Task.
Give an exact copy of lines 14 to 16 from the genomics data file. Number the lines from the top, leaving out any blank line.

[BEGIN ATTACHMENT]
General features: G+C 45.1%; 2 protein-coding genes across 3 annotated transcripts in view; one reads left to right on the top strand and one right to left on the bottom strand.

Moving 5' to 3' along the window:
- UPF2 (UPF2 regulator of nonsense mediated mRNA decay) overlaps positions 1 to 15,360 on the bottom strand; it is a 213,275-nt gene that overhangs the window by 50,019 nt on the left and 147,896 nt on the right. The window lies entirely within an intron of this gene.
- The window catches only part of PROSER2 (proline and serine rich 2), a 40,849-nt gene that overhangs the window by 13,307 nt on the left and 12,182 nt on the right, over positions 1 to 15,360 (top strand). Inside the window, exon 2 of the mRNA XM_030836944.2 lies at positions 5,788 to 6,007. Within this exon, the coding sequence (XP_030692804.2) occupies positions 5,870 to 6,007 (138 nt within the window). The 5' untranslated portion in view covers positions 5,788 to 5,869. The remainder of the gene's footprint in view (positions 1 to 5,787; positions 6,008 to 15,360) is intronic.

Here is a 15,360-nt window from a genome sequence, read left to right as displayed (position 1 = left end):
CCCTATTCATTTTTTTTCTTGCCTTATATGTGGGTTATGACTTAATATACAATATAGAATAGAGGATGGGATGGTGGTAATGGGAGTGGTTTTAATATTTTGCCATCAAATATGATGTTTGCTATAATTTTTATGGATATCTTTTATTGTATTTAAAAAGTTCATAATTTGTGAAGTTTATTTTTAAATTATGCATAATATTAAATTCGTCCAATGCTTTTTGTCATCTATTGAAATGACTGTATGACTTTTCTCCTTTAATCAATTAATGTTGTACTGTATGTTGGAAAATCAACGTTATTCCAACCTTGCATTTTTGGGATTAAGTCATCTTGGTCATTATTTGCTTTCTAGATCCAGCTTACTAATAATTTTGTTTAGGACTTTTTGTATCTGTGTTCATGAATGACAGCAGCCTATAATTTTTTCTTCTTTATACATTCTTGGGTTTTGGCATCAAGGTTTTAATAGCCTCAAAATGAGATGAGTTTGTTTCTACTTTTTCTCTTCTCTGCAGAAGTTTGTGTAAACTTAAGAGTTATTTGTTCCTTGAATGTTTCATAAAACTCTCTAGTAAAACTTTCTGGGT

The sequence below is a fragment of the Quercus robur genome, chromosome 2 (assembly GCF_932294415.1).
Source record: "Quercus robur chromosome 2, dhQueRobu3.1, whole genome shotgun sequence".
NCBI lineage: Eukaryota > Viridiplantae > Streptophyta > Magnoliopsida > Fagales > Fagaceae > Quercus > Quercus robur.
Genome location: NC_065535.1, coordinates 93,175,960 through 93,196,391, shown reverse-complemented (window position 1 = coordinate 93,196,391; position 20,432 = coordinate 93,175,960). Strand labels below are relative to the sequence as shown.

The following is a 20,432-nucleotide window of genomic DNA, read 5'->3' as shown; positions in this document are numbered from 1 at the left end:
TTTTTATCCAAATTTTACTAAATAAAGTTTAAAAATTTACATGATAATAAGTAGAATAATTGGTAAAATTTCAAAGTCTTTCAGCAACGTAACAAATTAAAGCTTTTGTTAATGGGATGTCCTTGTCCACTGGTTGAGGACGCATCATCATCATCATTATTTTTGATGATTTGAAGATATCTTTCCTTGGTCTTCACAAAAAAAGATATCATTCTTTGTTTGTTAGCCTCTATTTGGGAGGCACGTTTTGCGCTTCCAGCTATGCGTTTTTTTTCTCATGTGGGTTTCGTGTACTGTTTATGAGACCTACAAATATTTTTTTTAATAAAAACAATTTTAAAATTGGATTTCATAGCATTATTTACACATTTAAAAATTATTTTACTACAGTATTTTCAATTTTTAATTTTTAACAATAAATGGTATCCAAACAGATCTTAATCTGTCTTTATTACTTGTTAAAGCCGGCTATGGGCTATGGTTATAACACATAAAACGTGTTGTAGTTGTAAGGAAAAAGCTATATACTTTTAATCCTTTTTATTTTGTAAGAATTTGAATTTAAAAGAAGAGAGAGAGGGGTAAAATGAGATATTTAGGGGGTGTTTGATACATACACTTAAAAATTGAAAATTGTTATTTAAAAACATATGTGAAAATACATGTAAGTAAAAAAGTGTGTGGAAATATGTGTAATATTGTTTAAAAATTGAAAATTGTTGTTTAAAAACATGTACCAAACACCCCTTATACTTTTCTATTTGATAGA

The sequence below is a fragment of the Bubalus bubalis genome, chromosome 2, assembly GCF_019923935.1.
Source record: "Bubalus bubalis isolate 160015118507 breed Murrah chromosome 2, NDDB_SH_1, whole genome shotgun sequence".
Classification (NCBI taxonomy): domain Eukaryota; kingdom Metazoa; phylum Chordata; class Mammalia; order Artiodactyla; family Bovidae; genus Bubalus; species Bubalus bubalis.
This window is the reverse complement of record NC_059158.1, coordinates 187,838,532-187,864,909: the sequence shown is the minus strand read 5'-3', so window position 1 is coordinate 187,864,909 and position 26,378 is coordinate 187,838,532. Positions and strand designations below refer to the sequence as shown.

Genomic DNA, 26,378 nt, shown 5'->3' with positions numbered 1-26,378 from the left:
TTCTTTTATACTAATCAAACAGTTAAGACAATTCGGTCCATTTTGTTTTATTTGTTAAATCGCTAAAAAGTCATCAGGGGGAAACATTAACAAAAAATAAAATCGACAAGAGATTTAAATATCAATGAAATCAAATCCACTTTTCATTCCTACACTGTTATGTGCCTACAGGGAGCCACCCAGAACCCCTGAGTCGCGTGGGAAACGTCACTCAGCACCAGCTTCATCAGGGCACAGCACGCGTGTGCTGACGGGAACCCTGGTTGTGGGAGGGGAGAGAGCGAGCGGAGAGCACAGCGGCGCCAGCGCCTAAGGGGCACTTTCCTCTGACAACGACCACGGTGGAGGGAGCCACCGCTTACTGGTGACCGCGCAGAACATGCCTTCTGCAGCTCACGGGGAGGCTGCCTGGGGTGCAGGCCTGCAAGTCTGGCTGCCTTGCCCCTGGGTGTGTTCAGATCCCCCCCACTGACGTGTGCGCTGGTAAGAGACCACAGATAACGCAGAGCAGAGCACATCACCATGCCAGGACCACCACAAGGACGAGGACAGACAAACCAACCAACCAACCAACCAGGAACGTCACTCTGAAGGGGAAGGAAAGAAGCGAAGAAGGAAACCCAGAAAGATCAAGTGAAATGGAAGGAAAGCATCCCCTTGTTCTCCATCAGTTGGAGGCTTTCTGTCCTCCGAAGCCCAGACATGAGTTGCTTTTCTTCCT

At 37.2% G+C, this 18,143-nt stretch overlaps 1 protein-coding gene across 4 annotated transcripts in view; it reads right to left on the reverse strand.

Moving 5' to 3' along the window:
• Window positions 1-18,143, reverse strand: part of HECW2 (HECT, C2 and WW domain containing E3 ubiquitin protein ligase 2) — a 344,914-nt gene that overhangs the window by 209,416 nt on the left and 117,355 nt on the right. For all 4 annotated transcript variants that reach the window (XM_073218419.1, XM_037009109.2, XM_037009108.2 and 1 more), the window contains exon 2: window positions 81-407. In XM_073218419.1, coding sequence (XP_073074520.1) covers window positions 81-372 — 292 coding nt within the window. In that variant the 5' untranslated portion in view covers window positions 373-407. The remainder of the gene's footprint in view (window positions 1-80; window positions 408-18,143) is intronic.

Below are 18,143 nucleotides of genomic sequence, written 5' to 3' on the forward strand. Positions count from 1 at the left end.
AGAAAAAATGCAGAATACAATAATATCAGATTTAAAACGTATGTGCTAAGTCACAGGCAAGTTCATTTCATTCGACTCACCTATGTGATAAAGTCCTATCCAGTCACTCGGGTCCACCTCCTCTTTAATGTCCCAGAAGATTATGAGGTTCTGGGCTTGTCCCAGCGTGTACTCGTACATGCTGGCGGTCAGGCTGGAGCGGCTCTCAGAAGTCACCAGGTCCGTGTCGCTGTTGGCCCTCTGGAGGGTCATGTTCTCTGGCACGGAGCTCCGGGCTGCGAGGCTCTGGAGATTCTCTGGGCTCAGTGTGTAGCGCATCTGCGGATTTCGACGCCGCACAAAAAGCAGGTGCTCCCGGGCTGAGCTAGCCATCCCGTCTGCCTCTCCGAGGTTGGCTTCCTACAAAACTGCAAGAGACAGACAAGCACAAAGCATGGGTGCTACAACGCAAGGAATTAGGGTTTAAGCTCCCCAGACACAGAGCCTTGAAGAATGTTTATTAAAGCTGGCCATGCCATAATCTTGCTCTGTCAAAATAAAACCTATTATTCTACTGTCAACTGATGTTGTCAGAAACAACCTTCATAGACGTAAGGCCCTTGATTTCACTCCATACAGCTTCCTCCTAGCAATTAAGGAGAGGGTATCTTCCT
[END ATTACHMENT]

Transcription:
Source record: "Bubalus bubalis isolate 160015118507 breed Murrah chromosome 2, NDDB_SH_1, whole genome shotgun sequence".
Classification (NCBI taxonomy): domain Eukaryota; kingdom Metazoa; phylum Chordata; class Mammalia; order Artiodactyla; family Bovidae; genus Bubalus; species Bubalus bubalis.
This window is the reverse complement of record NC_059158.1, coordinates 187,838,532-187,864,909: the sequence shown is the minus strand read 5'-3', so window position 1 is coordinate 187,864,909 and position 26,378 is coordinate 187,838,532. Positions and strand designations below refer to the sequence as shown.